Monday, September 26, 2005

If it's Sunday it must be Washington DC. Woah. Really? Yeah. Sorry, my brain hurts. Eight hours' sleep is such a rarity. But I wake up on this grey Sunday morning to the early light slanting through the oaks.

La Patronne cannot raise her head from the pillow. The house is empty. Barbara has left for church at seven-thirty. I scramble into shorts and shirt and trainers and hobble off down the road towards the nearest Starbucks, which is about four blocks away. Turn left at the traffic lights, Barbara has told me last night.

And there it is. I order a grande caramel machiatto. It slips down so creamy and smooth, and the caffeine kicks in to startle me out of my torpor. Yeah. Sunday morning. Get a grip, man. Only four more events.

I stumble back through the trees that overhang this shady street, past empty porches and shuttered windows, to meet Ms Busch as she takes her daily constitutional. Like ships that pass in the night.

Back at the house, I don the kilt and all the gear and pack the bags yet again. I scan the papers to see that Rita has failed to match the destructive power of Katrina, and think of my friends in Texas who have had such a narrow escape.

Barbara drives us to Bethesda where we meet up with La Patronne's brother, John, who has come to meet us and drive us north along the eastern seaboard. Provider of transport, security, logistics and video throughout this final east coast leg of our tour, he is indeed my beau frère.

In a restaurant called the Moon Gate, we meet up with a host of Barbara's friends and neighbours to share a Chinese meal before the event at the nearby Writer's Center. These are fine people who have turned out to support me, to share a meal and chat. Several are of Scots descent, and one of them, Mary Buchanan, grew up in Anniesland, Glasgow, barely a stone's throw away from where my mother was raised.

In the restaurant I meet a lady and her father who, on seeing my kilt, announce that they are of the MacNeils of Barra. A bizarre coincidence, since La Patronne and brother John are direct descendents of the MacNeils of Barra. I flew there once in an aeroplane which landed on a beach of compacted shell, the flight schedule determined by the tides. It is interesting that everywhere I go in this vast land, I meet people of Scots descent.

I remember a moment, when filling Susie's car at a gas station in the middle of the Californian hinterland, a truck driver called to me, "What's your clan?"

"Macdonald," I replied.

He jabbed a finger at his chest. "Campbell," he said.

Mortal enemies in Scottish history

He grinned, winked, and made a pistol with his finger and thumb, before jumping into his cab and heading off into the dust.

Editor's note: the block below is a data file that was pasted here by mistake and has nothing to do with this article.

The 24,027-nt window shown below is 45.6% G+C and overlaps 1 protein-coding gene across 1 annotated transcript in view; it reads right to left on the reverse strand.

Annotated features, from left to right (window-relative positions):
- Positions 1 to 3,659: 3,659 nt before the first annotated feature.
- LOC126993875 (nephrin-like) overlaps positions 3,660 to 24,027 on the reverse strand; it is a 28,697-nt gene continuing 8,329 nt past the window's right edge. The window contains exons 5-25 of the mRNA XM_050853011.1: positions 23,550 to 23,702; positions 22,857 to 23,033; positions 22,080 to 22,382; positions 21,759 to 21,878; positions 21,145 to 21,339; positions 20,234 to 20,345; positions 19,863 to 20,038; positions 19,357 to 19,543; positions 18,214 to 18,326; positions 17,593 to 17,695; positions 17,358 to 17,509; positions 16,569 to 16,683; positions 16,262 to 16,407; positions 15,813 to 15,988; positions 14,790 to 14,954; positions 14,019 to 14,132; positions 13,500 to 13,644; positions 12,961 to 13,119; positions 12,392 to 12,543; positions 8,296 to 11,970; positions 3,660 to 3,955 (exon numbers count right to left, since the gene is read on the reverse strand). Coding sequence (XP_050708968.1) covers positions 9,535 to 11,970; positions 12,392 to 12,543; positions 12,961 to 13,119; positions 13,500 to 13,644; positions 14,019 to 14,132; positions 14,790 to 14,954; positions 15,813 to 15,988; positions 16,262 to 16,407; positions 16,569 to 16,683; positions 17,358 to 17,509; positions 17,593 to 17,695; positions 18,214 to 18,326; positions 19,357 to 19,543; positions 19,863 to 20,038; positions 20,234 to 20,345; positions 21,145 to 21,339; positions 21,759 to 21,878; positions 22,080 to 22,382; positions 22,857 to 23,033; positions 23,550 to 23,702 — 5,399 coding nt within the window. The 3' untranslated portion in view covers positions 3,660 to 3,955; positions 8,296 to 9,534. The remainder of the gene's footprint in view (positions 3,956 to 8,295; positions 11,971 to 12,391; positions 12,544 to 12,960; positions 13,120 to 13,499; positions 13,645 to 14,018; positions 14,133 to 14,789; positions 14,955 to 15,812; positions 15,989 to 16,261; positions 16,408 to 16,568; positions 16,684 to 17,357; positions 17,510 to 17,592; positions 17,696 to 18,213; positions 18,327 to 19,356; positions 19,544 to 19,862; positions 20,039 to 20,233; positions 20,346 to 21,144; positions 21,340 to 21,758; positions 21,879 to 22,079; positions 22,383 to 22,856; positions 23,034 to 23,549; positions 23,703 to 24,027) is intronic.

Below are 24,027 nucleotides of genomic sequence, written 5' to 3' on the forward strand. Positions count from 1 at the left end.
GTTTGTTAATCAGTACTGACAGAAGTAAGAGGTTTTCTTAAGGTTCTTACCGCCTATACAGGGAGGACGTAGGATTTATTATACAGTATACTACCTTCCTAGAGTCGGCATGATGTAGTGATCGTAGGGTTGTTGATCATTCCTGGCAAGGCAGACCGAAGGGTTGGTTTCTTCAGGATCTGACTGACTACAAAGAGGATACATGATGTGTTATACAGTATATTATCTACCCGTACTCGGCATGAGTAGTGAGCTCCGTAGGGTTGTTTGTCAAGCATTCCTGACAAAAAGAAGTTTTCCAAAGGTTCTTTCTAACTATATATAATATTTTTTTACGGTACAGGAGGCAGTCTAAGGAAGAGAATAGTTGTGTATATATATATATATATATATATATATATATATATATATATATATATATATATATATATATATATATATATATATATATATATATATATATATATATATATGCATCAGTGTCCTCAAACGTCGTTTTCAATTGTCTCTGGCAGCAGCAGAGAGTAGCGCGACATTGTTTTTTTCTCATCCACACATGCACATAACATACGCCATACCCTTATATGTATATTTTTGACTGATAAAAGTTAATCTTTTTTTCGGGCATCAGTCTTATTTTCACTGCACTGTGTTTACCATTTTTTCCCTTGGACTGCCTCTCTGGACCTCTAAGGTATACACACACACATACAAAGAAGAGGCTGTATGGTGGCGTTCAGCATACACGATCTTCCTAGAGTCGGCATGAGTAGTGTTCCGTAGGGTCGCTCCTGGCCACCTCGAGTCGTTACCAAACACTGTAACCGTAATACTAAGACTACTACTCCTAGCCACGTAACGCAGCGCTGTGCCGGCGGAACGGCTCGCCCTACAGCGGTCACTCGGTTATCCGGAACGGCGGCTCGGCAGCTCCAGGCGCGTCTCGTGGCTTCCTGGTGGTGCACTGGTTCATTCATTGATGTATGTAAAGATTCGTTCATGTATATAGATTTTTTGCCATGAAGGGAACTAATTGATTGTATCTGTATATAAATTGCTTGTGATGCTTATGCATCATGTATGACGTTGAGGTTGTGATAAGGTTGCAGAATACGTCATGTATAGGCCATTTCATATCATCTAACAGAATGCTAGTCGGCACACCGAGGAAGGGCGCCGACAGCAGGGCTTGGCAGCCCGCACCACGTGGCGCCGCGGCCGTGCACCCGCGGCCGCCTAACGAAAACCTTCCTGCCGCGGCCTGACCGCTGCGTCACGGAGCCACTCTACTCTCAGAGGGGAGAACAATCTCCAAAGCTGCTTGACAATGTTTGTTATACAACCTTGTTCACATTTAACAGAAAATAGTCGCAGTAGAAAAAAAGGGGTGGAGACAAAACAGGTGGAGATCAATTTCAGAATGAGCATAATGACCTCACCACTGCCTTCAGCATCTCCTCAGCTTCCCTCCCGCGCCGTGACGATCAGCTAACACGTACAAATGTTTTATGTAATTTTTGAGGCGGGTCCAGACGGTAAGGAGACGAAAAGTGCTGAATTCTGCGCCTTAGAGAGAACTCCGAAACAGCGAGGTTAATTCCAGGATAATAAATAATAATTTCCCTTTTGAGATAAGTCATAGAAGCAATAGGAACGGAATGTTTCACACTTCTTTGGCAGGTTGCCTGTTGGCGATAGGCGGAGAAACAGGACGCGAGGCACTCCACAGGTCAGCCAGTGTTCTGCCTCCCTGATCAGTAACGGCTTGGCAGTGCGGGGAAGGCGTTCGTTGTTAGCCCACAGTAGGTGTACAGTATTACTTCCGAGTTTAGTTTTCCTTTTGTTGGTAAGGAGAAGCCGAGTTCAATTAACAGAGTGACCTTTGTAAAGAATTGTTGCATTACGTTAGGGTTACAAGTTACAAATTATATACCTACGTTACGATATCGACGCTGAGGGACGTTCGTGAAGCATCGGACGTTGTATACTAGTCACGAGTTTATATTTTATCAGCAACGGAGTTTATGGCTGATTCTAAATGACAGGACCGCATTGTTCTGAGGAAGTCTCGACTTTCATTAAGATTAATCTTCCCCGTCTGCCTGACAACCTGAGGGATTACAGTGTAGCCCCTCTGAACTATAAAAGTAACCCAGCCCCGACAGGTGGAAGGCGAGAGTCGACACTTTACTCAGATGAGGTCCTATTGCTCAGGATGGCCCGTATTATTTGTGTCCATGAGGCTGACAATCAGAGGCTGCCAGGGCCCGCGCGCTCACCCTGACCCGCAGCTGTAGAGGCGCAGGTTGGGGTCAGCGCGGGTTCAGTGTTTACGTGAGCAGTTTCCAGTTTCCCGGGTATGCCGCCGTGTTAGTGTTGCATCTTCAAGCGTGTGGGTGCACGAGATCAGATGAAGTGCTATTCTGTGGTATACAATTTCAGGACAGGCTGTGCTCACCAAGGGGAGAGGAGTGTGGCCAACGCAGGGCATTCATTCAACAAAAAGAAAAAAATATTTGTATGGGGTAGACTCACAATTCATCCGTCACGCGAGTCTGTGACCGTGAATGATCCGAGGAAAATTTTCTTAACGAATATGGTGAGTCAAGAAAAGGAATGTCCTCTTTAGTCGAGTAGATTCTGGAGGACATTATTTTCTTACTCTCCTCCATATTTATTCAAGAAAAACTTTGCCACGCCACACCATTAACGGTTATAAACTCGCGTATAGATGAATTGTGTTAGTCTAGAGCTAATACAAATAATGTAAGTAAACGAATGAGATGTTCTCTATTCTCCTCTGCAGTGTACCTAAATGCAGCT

At the Writer's Center I am greeted by Sunil, the centre's deputy director, and am introduced to Vladimir Levchev, a Bulgarian poet with whom I am to share the stage. He is a gentle man, timid and intimidated by the thought of reading his poetry to an audience of Americans. We shake hands and I sense his warmth.

A friend and emissary of one of our former writing course students from France, Stephanie Siciarz, turns up to tell us that Stephanie is working, but still hopes to make it. Another former student, Sara Criscitelli, grins at us and gives us big warm hugs. Dick and Barbara Muller, the parents of a friend from California, appear with smiles and kisses and handshakes to welcome us to Washington. With so many friends around us it feels like coming home.

Vladimir reads from his latest book of poetry, "The Rainbow Mason", nervous and hesitant. As a mark of respect to me, he reads a poem written while visiting a fellow poet in Dundee, Scotland, seventeen years before. I feel for him, as he faces his own personal demons and gives defiant voice to his poetry.

It is easy for me. English is my native language. I am well practised in this. I talk for half-an-hour and read from "The Firemaker", and then we all partake of cheese and wine and biscuits, and I sign books and talk to those people who have come to hear me.

An attractive lady with dark hair approaches and introduces herself as Alba, a friend of my French-American friend, Gary Osius. She was an early girlfriend. He has asked her to come along and meet me. "Do you know what Alba means?' she asks.

"Sure," I say. "It's Gaelic for Scotland."

She is surprised. It was only during a visit to Scotland itself that she discovered the origin of her name. Echoing my speech, where I talk about the bizarre frequency with which things I have written about come to pass, she says she is going on a trip to China in just three weeks' time. Her name means "Scotland", and she is only here because Gary has written to her telling her about my visit. A conspiracy of fate. She buys two books, which I am delighted to sign.

And then Stephanie appears, sorry to have missed my talk, but delighted to have caught us before we go. She is coming to France next month, when I am mentoring the writing of her second novel, sponsored by Johns Hopkins University.

This has been a good event. Books sold, friends made, friends reunited. Validimir buys my book, and I buy his. And afterwards, La Patronne et moi pile our luggage in beau frère John's Mercedes, and we head north towards Hagerstown, Maryland, where we will spend the night, eating at a Bavarian restaurant, and drinking ginger brandy, before falling into final slumber and preparing ourselves for the last onslaught. Pittsburgh to come. Then New York and Boston.

The finish tape in sight and my legs are starting to buckle.

With Vladimir Levchev

With Sunil and co-worker Santa at the Writer's Center

1 comment:

ARGIL said...

On aurait bien voulu voir la copine de Gary! On veut plus de photos.